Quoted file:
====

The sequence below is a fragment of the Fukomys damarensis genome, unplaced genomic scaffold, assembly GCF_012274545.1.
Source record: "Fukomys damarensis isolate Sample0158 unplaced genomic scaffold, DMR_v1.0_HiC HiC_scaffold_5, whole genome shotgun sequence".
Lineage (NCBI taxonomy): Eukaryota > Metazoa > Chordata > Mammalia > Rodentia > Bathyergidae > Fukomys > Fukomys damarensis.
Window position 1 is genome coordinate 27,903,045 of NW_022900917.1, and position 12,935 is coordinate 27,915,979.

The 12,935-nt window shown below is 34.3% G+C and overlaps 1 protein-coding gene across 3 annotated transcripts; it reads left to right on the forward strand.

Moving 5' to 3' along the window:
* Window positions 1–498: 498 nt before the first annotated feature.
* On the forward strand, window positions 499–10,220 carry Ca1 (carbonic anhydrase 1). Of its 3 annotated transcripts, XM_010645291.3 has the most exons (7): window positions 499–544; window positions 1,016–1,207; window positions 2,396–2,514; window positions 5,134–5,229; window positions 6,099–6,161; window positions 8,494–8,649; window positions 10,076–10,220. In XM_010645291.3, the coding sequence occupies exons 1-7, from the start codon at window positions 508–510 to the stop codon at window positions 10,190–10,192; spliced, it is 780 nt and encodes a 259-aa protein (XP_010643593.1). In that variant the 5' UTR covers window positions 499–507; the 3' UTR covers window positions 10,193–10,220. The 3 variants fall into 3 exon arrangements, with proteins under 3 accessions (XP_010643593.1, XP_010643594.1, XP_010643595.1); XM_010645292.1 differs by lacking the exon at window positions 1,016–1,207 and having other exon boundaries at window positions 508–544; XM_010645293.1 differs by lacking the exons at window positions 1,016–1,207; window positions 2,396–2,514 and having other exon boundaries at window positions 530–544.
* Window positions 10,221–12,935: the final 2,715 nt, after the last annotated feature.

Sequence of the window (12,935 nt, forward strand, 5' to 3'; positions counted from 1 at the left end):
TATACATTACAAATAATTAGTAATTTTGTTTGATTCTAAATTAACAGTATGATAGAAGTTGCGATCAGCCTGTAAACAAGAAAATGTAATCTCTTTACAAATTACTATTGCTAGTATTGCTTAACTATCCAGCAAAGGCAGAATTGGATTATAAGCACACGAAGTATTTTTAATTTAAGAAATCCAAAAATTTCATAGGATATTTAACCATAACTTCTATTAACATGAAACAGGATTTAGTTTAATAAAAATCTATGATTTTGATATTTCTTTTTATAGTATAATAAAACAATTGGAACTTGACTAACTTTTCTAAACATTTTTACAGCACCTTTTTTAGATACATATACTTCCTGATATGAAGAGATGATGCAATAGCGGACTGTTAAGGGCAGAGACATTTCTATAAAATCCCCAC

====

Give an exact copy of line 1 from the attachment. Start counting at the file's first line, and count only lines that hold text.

The sequence below is a fragment of the Fukomys damarensis genome, unplaced genomic scaffold, assembly GCF_012274545.1.